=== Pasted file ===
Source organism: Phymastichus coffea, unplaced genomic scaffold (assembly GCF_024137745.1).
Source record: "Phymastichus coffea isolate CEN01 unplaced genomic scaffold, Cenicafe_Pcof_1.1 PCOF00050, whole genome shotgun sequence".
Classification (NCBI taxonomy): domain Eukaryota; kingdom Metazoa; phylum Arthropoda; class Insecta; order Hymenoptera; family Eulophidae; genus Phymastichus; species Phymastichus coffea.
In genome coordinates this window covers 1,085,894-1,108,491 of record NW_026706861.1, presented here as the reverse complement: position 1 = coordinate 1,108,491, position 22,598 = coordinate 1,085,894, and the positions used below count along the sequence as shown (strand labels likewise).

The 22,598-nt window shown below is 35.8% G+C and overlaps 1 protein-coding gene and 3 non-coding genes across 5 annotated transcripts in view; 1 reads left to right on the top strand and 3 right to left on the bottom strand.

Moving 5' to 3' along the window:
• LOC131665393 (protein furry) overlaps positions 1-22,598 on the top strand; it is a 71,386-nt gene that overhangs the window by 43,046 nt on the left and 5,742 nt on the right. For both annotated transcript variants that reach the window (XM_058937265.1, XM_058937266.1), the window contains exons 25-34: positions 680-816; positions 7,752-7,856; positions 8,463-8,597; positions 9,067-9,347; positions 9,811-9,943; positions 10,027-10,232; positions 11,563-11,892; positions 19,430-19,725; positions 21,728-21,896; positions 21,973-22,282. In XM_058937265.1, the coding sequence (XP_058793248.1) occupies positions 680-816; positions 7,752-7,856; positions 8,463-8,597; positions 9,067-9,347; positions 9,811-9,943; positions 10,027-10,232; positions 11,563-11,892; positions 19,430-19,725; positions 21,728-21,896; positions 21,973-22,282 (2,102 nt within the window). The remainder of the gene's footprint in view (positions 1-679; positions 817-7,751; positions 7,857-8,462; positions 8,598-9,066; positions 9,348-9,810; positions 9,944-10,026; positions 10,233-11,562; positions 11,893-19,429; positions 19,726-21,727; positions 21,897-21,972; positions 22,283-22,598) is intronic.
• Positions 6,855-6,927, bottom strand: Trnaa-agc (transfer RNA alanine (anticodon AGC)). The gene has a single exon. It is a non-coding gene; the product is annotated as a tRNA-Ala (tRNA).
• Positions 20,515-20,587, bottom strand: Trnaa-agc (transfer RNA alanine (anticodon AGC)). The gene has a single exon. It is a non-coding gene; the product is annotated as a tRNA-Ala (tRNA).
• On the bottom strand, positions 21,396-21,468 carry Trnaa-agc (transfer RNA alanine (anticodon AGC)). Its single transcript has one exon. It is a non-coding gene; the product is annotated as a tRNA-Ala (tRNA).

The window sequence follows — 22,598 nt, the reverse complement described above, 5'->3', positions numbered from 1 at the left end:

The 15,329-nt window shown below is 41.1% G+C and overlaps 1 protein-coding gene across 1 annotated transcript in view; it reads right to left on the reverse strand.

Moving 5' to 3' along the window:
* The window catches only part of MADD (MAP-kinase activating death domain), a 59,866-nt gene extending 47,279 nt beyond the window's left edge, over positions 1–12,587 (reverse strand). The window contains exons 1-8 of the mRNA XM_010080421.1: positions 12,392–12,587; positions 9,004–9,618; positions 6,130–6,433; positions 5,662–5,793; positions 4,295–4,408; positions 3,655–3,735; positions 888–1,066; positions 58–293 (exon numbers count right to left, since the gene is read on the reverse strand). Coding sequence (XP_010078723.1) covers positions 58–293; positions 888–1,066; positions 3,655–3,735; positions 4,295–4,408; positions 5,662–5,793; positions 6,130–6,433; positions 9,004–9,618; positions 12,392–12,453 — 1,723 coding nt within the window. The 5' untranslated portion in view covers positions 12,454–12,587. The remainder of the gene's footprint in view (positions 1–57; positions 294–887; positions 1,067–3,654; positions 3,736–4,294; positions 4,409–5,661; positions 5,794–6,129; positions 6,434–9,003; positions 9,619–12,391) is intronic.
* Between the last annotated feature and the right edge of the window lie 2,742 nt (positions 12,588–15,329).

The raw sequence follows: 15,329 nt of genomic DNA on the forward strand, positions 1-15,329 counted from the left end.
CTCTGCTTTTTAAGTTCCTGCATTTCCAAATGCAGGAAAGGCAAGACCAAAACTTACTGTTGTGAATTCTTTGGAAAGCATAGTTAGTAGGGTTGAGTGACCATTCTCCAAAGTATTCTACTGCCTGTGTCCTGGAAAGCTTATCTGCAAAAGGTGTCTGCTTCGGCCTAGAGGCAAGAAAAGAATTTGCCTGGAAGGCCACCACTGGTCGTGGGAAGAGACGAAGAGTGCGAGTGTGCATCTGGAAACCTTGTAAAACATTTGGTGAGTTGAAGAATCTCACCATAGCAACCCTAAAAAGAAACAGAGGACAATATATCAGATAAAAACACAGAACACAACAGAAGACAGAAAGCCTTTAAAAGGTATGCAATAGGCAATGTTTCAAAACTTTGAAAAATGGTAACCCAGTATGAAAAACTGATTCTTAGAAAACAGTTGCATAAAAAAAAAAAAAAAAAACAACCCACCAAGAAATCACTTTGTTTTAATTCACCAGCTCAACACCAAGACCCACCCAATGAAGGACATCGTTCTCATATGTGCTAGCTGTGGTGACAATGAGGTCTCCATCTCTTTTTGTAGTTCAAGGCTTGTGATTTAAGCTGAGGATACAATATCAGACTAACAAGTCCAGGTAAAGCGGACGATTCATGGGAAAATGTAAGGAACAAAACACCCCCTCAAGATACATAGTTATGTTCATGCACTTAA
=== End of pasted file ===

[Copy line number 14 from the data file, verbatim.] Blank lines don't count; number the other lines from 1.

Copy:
* The window catches only part of MADD (MAP-kinase activating death domain), a 59,866-nt gene extending 47,279 nt beyond the window's left edge, over positions 1–12,587 (reverse strand). The window contains exons 1-8 of the mRNA XM_010080421.1: positions 12,392–12,587; positions 9,004–9,618; positions 6,130–6,433; positions 5,662–5,793; positions 4,295–4,408; positions 3,655–3,735; positions 888–1,066; positions 58–293 (exon numbers count right to left, since the gene is read on the reverse strand). Coding sequence (XP_010078723.1) covers positions 58–293; positions 888–1,066; positions 3,655–3,735; positions 4,295–4,408; positions 5,662–5,793; positions 6,130–6,433; positions 9,004–9,618; positions 12,392–12,453 — 1,723 coding nt within the window. The 5' untranslated portion in view covers positions 12,454–12,587. The remainder of the gene's footprint in view (positions 1–57; positions 294–887; positions 1,067–3,654; positions 3,736–4,294; positions 4,409–5,661; positions 5,794–6,129; positions 6,434–9,003; positions 9,619–12,391) is intronic.